[LINK] Rudd Gov considers 3-strike policy against illegal song
rchirgwin at ozemail.com.au
rchirgwin at ozemail.com.au
Sun Feb 17 13:45:53 EST 2008
Funny isn't it? Should an international group of trade unions decide to
take the same actions in different countries, we would hear business
groups howling. It would be considered most improper. Let a business
lobby pursue a co-ordinated international lobbying campaign, and they're
treated with kid gloves by governments around the world...
Michael Meloni wrote:
> War on music piracy
> Heath Gilmore and Kerrie Armstrong
> February 17, 2008
> AS THE internet threatens to kill the established music industry, the
> Rudd Government is considering a three-strikes policy against computer
> users who download songs illegally.
> The Government will examine new legislative proposals being unveiled
> in Britain this week to target people who download films and music
> illegally. Internet service providers (ISPs) there might be legally
> required to take action against users who access pirated material.
> The music industry estimates 1 billion songs were traded illegally by
> Australians last year.
> Under the three-strikes policy, a warning would be first issued to
> offenders who illegally share files using peer-to-peer technology to
> access music, TV shows and movies free of charge. The second strike
> would lead to the offender's internet access being suspended; the
> third would cancel the offender's internet access.
> The policy would mirror legislation being introduced in Britain, which
> would require ISPs to police the activities of users.
> Communications Minister Stephen Conroy said the Government was aware
> of the views put by the music industry for a code of conduct for ISPs
> to address file-sharing by subscribers.
> "We will also examine any UK legislation on this issue [including any
> three-strikes policy] with particular interest," he said.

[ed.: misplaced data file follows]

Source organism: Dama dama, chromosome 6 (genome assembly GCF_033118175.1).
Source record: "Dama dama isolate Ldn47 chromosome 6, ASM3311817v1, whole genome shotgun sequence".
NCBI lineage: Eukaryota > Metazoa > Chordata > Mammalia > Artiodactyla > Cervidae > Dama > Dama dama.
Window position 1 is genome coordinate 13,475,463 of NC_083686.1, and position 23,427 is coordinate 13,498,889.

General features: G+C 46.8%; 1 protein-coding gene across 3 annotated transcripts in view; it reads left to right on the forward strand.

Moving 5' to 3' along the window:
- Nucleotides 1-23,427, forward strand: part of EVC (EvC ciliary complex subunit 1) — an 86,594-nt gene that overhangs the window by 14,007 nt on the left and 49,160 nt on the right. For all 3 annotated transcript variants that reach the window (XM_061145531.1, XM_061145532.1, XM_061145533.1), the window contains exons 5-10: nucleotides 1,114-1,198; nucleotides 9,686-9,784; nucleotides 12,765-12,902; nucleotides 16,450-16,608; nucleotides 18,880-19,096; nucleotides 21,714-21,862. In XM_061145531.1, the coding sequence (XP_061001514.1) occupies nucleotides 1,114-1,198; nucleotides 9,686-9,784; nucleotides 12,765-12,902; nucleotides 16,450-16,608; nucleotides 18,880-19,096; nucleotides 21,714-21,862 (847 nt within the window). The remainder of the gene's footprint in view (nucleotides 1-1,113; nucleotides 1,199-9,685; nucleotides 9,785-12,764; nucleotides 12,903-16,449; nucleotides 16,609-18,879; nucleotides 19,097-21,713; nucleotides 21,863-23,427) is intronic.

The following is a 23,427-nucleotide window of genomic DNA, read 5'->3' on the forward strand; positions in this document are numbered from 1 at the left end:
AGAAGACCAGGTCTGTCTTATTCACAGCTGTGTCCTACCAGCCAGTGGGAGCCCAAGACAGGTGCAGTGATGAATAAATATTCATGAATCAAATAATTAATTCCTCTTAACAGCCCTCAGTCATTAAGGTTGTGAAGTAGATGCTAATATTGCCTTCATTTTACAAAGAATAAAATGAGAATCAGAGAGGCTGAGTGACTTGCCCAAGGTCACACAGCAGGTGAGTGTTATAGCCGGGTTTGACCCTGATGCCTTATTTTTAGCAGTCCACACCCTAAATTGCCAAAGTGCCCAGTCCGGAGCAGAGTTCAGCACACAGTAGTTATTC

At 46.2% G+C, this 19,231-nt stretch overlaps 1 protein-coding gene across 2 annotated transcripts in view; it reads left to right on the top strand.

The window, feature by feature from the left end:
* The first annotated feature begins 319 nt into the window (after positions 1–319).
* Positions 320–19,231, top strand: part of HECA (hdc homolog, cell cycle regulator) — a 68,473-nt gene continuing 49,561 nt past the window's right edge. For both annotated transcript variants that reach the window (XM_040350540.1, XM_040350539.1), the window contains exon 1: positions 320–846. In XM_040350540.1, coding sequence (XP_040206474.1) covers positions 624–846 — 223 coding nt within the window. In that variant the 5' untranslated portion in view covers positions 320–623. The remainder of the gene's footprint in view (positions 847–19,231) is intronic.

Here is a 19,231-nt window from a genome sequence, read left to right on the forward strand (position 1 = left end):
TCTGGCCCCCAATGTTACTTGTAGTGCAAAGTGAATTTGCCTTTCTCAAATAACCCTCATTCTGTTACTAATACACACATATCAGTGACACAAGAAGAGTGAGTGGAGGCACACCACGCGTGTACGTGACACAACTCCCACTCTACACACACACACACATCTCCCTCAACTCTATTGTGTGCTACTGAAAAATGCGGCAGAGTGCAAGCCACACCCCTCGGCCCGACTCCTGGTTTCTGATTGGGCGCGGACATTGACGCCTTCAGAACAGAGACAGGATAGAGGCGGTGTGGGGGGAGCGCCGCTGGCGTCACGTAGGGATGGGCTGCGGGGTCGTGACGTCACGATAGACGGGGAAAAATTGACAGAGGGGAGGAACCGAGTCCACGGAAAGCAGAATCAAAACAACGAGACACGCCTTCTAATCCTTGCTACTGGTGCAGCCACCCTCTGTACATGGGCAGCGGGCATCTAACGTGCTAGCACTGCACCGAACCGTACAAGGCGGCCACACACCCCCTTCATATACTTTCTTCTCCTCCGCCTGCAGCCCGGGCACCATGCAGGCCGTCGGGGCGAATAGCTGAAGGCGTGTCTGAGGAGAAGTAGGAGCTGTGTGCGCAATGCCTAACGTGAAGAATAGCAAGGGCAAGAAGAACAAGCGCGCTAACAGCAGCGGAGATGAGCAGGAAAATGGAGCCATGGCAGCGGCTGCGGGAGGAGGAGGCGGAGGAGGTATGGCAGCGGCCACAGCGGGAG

> Music Industry Piracy Investigations general manager Sabiene Heindl
> said her organisation had been lobbying for the policy for 12 months.
> She said action had been taken to remove illegally downloaded tracks
> from blogs, Cyberlocker and BitTorrent sites but this had failed to
> stem the estimated 2.8 million Australians downloading music illegally
> last year.
> "Because P2P file sharing involves these music files sitting on
> individual people's computers, there is very little that MIPI can do
> to remove those files or stop them being shared," she said. "That's
> why we have been pushing a proposal to internet service providers for
> a commonsense system of warning notices which, if unheeded, would
> ultimately result in a user having their account suspended or
> National Internet Industry Association chief executive Peter Corones
> said his members' reservations over the three-strikes and code of
> conduct proposals would be discussed with Mr Conroy this week.
> He said present legislation provided severe penalties for dealing in
> pirate sound recordings that infringe on the rights of artists,
> composers, record companies and music publishers. Yet there was no
> action to date.
> Penalties include injunctions, damages and costs, fines of up to
> $60,500 for individuals and up to $302,500 for corporations per
> infringement and up to five years' jail.
> "Internet service providers are not the enforcers of copyright," Mr
> Corones said. They are "a mere conduit" for internet connectivity.
> Any action by the Government is likely to displease young broadband
> users. Quantum Market Research YouthSCAN released the findings of a
> new study this month showing 63 per cent of young Australians felt
> there was no point in paying for music that was freely available.
> It asked 600 Australians aged between 10 and 17 across NSW and
> Victoria in August and September about accessing music.
> Consultant Nick Dawes said a no-pay attitude had developed among young
> people because they did not fear any retribution.
> Their attitude is: "If we can get it for free, why not?"
> - Mike
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